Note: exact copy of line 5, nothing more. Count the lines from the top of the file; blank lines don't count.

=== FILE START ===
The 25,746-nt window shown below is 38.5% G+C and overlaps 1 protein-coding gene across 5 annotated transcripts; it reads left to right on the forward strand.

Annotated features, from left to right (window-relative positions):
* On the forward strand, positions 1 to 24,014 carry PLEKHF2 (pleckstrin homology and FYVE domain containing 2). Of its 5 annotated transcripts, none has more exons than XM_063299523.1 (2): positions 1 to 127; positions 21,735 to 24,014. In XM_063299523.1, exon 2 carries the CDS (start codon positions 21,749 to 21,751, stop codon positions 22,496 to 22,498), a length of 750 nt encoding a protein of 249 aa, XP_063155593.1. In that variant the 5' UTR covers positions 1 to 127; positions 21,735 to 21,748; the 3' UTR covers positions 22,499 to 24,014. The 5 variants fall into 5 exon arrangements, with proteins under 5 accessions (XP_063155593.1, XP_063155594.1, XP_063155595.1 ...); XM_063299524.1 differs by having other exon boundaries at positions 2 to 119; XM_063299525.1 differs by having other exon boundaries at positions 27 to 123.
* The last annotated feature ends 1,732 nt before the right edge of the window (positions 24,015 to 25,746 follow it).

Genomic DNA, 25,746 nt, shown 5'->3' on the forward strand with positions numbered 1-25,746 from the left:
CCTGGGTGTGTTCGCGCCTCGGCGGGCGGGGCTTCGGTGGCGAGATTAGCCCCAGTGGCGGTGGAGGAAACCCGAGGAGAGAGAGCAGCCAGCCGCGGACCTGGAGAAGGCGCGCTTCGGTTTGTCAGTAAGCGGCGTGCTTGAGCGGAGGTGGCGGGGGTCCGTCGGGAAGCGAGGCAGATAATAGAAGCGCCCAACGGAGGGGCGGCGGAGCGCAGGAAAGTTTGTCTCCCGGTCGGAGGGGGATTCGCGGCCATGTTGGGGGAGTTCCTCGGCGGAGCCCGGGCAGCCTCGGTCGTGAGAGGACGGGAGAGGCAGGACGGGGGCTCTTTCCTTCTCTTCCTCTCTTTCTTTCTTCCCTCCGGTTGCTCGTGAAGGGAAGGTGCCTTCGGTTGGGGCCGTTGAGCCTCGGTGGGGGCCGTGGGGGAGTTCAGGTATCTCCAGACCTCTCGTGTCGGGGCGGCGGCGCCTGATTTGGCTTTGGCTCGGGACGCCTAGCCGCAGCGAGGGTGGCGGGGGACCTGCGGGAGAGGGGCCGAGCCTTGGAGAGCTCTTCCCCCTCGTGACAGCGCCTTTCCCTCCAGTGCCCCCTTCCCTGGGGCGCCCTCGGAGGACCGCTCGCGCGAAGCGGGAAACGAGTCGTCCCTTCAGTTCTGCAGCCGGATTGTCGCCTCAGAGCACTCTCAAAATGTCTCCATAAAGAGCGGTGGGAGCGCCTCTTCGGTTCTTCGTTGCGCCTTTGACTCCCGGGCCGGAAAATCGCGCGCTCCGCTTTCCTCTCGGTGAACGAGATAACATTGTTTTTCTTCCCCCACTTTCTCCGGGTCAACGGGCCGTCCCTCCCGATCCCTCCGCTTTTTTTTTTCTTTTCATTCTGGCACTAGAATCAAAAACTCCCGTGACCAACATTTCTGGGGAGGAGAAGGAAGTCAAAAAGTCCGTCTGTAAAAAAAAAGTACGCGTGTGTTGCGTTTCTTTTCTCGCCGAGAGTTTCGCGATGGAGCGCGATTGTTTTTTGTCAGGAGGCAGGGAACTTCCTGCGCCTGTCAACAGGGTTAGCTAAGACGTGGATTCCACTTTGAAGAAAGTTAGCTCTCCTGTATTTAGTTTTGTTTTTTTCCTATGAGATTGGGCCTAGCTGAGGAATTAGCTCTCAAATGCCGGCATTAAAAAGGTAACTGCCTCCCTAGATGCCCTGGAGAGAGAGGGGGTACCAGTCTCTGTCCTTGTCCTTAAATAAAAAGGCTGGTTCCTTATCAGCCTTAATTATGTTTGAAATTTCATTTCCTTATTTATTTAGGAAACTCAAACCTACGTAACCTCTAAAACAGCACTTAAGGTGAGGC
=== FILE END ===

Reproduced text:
Genomic DNA, 25,746 nt, shown 5'->3' on the forward strand with positions numbered 1-25,746 from the left: